BROOKSVILLE — No one ever touched Sarah Ball, but the online assault felt like a punch in the gut.
Shortly after the 16-year-old Hernando High School sophomore endured a painful breakup with her boyfriend, a girl Ball considered to be a friend posted a shocking message on her Facebook status: "I hate Sarah Ball and I don't care who knows."
Shortly after, photos of Sarah and that same friend appeared on a Facebook page called Hernando Haters. "Who's prettier?" the caption read. Someone left a comment calling Ball an "ugly whore."
"You see other people reading these things and they're so hurtful, and you have no idea what to say," Sarah said. "I was in so much pain."
She didn't tell anyone at first. She did do research, though, and found story after story about teens resorting to suicide after being harassed or bullied online.
Now Sarah is leading a local movement to stem a growing phenomenon in the virtual world that can have devastatingly real effects.
Hernando Unbreakable aims to raise awareness about cyberbullying and offer teens a resource that Ball felt like she didn't have.
"Someone has got to do something, or more teenagers are going to kill themselves," Ball said recently, a bright green rubber bracelet with the words Hernando Unbreakable Movement on her wrist.
Sarah created a Facebook page that as of last week had more than 250 "friends." The page features the photos and stories of the teens Sarah found who committed suicide.
She started a Hernando Unbreakable club at her school with hopes the group will expand to the county's other four high schools. The club held its second meeting last week to create bylaws and elect officers.
"We had 16 people, which was double our first meeting," she said.
She sent a packet of information to superintendent Bryan Blavatt that included printouts from various Facebook pages like Hernando Haters. The pages invite visitors to comment on photos of fellow students — photos often taken from their Facebook pages without their permission. Like 21st century versions of the slam books once passed around from student to student, the sites can be petri dishes for bullying behavior.
A veteran school executive well versed in technology, Blavatt said he was surprised by the Facebook pages Sarah brought him.
"It's much more pervasive than I thought it was," he said. "It's deplorable."
Paige Martin, a 15-year-old Hernando High sophomore, knew Sarah as a casual acquaintance and found out about Unbreakable when Sarah added her as a friend on Facebook. Like Sarah, Paige had been targeted on the site.
"Nobody's really made it an issue," said Paige, who now serves as club secretary. "It happens so frequently, it's like it's normal. Kids don't see it as a problem. But how can you say that when 15 kids committed suicide this year?"
Hernando Haters was eventually taken down. A similar page, Hernando Face Mash is still active. Created in January, the page has more than 456 friends and asks visitors to submit photos of two people and a topic for comparison. Its description boasts: "No bias, no topic too sensetive (sic), and no light punches." The creator is anonymous, listed only as a male in Hernando High's class of 2013.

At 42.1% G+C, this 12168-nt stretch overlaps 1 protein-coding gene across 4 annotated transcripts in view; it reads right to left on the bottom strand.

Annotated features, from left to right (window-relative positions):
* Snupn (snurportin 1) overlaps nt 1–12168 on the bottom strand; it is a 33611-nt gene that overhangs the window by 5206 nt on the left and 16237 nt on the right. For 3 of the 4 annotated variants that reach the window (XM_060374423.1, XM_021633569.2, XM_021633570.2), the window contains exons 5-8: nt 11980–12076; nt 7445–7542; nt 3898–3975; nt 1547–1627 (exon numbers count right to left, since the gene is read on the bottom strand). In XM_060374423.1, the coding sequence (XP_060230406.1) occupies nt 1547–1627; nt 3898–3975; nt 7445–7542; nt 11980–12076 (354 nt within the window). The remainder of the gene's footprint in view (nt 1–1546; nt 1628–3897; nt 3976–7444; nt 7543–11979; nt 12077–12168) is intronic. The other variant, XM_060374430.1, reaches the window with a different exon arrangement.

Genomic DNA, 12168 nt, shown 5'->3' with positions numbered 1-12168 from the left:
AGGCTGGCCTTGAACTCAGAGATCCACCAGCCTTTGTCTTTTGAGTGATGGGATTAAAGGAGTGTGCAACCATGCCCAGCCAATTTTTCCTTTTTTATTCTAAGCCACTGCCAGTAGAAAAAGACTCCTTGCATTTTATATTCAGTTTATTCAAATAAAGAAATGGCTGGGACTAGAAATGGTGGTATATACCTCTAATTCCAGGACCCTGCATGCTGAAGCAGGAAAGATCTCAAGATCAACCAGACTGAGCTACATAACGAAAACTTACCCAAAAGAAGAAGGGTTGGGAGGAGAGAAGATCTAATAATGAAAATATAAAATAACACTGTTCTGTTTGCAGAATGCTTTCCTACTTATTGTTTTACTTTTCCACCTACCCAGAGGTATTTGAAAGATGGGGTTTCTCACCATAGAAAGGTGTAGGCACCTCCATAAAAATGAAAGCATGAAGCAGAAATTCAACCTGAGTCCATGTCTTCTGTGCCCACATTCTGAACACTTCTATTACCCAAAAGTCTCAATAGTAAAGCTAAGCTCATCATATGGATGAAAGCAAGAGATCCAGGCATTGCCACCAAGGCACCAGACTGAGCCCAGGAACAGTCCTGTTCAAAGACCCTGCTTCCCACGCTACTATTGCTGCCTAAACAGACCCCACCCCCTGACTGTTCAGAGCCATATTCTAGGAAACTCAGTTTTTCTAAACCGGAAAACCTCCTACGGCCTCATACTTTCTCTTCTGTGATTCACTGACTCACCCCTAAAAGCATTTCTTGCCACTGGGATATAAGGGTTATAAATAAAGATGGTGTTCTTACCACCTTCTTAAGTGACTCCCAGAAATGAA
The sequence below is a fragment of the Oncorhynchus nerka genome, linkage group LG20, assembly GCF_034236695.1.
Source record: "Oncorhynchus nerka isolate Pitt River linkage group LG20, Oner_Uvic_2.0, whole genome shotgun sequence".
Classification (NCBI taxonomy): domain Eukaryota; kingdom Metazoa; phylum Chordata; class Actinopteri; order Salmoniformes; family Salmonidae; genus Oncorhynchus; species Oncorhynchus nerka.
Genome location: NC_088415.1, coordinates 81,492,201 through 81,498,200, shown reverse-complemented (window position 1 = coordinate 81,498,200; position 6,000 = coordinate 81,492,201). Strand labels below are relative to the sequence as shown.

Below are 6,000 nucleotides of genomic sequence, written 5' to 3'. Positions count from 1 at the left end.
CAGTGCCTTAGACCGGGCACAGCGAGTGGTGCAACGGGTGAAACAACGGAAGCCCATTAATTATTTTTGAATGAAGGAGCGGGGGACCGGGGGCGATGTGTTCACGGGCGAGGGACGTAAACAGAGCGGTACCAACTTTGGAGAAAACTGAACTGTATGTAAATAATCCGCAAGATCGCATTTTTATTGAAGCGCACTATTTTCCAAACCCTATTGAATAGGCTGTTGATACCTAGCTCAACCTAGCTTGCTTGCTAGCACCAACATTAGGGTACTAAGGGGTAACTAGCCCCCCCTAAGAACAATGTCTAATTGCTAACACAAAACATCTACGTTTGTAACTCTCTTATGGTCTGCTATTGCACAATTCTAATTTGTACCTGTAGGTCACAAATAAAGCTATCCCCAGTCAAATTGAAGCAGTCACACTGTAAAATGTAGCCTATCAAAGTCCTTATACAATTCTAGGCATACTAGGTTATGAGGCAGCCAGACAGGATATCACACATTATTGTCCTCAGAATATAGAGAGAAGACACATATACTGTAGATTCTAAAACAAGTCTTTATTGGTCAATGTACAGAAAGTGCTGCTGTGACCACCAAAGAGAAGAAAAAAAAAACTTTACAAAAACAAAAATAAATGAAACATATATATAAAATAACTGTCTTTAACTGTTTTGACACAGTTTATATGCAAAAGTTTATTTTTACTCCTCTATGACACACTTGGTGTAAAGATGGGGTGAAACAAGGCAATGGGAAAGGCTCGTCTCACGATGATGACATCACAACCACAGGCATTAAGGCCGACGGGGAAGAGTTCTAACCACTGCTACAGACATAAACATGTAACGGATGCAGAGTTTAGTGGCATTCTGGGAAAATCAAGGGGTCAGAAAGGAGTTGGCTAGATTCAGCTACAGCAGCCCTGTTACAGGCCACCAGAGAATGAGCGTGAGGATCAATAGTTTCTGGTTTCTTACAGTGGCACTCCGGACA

Recent posts asked visitors to vote on the "biggest (ste)roid abuser," the "most drama-filled relationship" and "the most non-athletic black athlete."
Another category: "most likely to preach to you then cuss you out." One of the two candidates, accompanied by a photo, is Sarah.
"That's how mean and cruel they are," said Hernando sheriff's Deputy Wendy McGinnis, the student resource officer at Fox Chapel Middle School in Spring Hill. "She's out there trying to do a wonderful thing, and they're trashing her, trying to tear her down."
"But that's why I want to partner with her," McGinnis said. "I admire her spirit."
McGinnis, who can still remember the name of the girl who bullied her in school, has presented the Florida attorney general's cybersafety program to more than 1,000 students since 2008. She sees firsthand the effects of cyberbullying and harassment.
Fox Chapel students had their own anonymous Facebook page called Fox Chapel's Finest. Comments on the sites can trash students' self-esteem and lead to physical conflicts at school, McGinnis said.
"Kids find it so much easier to confront one another electronically, but the problem is, eventually, a face-to-face confrontation will likely ensue," she said.
McGinnis got Fox Chapel's Finest taken down, a result she calls one of her biggest successes.
State budget cuts threaten the state's cybersafety program, and that makes grass roots efforts like Sarah's vital, she said.
Hernando High principal Ken Pritz said he notifies Facebook about sites, but new ones pop up quickly. Sowing the seeds of awareness, as Sarah is trying to do, could help.
"What's neat about this is it's a student movement," Pritz said. "If the students are aware and they care, hopefully you'll see less of that."
Sarah and McGinnis want Facebook to place a definition of cyberbullying prominently on its site. A tougher goal is to make it more difficult to pull photos from other people's pages.
Sarah plans to lobby the district to create a bullying hotline, staffed by counselors, that students can call for support and guidance.
That's also the goal for Hernando Unbreakable.
"This club is supposed to be there to stand up for victims," she said.
Tony Marrero can be reached at (352) 848-1431 or email@example.com.